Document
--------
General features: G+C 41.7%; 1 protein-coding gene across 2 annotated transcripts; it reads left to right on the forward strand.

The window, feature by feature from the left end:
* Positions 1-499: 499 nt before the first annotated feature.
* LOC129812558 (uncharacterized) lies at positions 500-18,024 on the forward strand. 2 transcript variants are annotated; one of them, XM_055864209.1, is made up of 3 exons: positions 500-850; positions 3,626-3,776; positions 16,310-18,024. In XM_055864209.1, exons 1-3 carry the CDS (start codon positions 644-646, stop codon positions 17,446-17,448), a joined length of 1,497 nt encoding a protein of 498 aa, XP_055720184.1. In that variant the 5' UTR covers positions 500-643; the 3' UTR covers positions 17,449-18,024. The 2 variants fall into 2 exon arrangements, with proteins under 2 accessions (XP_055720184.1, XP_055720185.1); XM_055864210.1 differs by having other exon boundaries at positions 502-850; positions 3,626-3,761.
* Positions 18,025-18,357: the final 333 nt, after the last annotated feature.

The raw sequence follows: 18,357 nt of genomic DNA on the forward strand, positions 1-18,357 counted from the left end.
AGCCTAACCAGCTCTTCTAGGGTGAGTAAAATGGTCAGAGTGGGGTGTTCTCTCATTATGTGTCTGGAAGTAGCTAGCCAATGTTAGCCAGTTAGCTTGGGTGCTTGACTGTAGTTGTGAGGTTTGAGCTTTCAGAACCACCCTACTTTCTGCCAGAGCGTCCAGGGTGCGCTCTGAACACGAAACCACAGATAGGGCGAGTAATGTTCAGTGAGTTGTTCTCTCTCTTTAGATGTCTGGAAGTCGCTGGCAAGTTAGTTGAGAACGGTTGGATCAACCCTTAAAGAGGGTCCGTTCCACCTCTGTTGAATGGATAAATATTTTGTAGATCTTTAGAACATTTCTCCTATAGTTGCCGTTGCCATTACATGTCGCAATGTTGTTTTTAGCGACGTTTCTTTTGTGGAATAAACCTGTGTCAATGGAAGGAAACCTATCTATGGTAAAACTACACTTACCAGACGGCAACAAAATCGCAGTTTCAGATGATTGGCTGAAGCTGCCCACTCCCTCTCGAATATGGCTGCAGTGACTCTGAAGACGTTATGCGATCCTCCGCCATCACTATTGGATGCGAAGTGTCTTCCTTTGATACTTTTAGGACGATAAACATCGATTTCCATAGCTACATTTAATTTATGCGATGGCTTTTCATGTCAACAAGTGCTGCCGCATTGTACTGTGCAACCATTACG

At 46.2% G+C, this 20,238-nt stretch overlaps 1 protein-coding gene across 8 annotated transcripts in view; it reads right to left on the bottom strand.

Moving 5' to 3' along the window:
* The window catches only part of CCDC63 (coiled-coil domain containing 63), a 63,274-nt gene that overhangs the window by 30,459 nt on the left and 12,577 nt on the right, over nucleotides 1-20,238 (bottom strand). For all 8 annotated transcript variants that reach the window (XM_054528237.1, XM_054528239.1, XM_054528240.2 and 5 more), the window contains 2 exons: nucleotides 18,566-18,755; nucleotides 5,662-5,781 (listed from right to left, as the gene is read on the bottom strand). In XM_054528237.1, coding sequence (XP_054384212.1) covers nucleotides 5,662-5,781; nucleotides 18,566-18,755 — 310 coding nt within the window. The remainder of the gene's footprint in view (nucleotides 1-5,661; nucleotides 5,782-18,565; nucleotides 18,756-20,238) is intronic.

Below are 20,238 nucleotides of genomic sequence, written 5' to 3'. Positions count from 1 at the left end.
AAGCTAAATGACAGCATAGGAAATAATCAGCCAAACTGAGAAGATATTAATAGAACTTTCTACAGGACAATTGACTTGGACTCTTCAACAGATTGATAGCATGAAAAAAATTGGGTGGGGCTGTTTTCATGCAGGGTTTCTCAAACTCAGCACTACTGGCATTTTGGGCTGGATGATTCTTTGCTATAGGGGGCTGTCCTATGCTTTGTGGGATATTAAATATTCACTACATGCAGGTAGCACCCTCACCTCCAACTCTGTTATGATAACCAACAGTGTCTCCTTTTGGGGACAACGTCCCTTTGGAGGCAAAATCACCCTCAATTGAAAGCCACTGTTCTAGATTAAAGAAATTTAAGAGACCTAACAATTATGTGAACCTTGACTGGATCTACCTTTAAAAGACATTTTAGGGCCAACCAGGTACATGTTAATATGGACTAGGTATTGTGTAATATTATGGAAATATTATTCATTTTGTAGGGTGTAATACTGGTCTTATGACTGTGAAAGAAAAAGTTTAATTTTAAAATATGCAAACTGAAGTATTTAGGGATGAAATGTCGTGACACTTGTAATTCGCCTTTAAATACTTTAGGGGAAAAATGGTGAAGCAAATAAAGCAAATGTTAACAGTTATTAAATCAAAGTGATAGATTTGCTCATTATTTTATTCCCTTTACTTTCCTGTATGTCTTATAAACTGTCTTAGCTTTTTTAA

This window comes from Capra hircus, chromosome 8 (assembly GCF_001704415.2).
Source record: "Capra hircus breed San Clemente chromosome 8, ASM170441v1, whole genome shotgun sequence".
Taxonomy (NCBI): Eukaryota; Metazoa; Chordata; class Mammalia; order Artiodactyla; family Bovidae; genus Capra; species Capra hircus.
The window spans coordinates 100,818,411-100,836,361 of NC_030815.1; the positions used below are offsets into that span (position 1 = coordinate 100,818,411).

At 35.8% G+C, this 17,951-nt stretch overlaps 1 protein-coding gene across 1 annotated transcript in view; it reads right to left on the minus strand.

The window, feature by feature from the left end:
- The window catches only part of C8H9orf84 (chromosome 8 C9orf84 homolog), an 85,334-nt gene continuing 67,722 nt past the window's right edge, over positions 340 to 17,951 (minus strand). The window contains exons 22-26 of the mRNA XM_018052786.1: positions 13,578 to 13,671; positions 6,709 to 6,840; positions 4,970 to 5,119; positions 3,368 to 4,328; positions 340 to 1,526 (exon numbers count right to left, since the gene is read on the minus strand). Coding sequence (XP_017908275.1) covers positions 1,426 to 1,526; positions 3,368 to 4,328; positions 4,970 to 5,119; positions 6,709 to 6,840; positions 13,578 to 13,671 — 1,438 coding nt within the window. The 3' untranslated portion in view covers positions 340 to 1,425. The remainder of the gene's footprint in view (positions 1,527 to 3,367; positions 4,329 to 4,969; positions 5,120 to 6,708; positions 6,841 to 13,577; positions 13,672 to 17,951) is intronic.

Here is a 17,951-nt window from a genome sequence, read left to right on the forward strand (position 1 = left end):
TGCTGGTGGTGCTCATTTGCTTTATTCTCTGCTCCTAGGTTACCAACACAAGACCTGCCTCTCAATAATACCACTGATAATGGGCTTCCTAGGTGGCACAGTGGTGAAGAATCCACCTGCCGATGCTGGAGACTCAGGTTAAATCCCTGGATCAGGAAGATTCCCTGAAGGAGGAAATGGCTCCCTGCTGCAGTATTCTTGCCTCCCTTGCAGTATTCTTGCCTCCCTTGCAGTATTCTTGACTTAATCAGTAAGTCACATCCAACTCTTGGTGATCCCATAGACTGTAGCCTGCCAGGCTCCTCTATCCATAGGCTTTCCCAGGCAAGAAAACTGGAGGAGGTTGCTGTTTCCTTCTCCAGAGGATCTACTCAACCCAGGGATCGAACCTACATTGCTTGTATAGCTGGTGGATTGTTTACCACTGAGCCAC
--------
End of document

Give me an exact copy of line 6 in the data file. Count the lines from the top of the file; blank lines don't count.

The raw sequence follows: 18,357 nt of genomic DNA on the forward strand, positions 1-18,357 counted from the left end.